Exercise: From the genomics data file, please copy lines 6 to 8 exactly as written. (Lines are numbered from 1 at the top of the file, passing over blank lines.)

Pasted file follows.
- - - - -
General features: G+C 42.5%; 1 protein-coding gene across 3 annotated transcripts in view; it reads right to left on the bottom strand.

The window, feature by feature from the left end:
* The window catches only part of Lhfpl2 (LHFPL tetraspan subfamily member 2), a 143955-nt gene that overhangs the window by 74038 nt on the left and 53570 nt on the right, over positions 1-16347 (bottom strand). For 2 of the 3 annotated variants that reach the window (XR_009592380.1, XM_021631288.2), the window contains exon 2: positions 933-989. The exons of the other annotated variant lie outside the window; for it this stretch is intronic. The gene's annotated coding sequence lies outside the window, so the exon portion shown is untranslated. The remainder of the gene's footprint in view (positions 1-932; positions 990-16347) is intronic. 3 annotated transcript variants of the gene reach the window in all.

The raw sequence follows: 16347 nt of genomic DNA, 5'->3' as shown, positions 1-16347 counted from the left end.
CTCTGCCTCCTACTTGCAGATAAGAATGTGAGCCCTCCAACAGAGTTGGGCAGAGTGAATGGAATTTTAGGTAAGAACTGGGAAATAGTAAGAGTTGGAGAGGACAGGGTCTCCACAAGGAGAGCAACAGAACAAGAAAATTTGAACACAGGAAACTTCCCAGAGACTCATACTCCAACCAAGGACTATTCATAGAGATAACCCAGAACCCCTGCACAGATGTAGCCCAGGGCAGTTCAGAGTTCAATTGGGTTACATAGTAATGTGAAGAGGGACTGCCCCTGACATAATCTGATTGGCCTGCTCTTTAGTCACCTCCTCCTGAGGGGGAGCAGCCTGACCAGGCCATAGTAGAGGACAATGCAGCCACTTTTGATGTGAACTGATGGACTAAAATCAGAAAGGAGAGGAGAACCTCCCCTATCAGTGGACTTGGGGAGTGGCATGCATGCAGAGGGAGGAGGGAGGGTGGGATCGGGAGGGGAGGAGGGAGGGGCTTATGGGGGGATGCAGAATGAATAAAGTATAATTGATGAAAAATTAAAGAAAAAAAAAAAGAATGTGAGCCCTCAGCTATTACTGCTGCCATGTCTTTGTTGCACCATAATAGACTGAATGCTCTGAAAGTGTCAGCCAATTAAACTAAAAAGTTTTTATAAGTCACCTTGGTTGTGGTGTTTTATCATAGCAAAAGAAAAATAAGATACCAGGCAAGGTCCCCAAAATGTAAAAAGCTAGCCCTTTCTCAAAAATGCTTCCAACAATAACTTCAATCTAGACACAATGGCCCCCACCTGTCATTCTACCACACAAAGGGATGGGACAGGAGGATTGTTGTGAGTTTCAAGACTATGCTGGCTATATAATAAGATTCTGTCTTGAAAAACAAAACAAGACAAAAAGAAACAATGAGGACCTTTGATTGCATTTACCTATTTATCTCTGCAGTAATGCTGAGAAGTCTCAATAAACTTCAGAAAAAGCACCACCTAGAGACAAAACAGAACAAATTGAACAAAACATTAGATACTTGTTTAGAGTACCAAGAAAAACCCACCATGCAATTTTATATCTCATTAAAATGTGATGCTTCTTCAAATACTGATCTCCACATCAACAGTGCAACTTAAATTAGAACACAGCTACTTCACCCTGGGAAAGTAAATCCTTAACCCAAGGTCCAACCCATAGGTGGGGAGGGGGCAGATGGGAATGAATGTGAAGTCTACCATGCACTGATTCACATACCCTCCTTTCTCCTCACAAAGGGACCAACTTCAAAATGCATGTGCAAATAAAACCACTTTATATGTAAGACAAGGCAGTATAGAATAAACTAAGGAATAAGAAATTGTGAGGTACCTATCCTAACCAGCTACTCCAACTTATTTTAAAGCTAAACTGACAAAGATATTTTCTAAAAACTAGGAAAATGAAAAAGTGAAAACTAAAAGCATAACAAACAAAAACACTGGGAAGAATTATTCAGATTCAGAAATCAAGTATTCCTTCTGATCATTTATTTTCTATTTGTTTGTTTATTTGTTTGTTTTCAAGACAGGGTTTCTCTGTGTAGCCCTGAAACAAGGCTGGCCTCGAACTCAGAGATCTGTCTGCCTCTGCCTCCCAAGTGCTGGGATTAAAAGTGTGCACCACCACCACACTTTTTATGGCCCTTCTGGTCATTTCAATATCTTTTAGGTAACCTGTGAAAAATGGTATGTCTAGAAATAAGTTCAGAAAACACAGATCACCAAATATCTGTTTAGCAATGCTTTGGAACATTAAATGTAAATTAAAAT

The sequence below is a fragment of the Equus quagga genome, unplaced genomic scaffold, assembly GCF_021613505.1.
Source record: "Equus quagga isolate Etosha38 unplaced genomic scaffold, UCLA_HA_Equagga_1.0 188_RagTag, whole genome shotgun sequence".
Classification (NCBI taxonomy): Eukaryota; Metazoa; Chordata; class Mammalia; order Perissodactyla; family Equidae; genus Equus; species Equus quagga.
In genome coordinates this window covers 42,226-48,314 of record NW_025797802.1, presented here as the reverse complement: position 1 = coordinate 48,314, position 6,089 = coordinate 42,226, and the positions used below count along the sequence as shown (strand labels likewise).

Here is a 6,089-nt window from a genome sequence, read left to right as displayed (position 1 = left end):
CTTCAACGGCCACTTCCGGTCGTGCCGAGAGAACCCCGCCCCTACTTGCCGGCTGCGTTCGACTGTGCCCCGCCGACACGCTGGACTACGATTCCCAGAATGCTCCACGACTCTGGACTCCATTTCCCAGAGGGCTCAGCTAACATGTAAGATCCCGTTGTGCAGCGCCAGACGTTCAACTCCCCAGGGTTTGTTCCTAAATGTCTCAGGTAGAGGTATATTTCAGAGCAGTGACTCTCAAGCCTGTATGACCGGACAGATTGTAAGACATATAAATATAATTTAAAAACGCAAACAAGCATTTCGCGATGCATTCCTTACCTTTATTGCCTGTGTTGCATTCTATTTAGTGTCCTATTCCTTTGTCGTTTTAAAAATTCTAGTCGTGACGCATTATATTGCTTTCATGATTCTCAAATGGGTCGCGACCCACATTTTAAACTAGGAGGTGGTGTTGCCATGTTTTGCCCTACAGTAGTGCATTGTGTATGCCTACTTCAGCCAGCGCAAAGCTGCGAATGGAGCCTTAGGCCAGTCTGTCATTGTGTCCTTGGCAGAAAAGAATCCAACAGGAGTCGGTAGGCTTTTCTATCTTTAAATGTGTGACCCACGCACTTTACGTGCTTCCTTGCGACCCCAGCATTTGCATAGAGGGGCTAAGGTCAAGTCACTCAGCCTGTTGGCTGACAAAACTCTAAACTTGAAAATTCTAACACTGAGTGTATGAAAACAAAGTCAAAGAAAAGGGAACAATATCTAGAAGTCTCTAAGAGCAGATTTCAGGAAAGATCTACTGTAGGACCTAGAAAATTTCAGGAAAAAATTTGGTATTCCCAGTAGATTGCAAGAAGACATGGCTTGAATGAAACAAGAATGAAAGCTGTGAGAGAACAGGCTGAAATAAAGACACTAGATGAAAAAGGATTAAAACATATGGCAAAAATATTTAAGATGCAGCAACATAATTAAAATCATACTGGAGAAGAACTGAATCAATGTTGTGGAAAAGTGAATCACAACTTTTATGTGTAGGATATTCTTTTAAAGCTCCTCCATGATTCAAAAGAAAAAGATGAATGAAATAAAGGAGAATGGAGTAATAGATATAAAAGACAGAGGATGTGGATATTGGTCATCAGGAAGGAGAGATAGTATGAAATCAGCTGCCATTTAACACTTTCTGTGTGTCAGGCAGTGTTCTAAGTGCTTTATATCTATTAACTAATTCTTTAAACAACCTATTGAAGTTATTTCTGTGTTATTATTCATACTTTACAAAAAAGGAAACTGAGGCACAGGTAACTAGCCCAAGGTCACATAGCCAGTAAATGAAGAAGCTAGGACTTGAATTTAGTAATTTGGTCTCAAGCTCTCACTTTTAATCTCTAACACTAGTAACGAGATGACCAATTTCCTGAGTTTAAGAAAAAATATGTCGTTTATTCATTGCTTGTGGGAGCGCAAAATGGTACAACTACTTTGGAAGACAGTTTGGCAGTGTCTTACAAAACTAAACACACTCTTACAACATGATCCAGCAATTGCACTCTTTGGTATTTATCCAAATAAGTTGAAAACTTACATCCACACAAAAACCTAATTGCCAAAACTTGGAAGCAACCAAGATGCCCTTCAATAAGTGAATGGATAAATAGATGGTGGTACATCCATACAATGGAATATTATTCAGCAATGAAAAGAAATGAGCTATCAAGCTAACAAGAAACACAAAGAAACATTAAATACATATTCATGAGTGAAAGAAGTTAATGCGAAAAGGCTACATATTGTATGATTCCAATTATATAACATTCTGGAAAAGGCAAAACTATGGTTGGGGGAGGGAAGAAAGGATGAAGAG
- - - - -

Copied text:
The sequence below is a fragment of the Equus quagga genome, unplaced genomic scaffold, assembly GCF_021613505.1.
Source record: "Equus quagga isolate Etosha38 unplaced genomic scaffold, UCLA_HA_Equagga_1.0 188_RagTag, whole genome shotgun sequence".
Classification (NCBI taxonomy): Eukaryota; Metazoa; Chordata; class Mammalia; order Perissodactyla; family Equidae; genus Equus; species Equus quagga.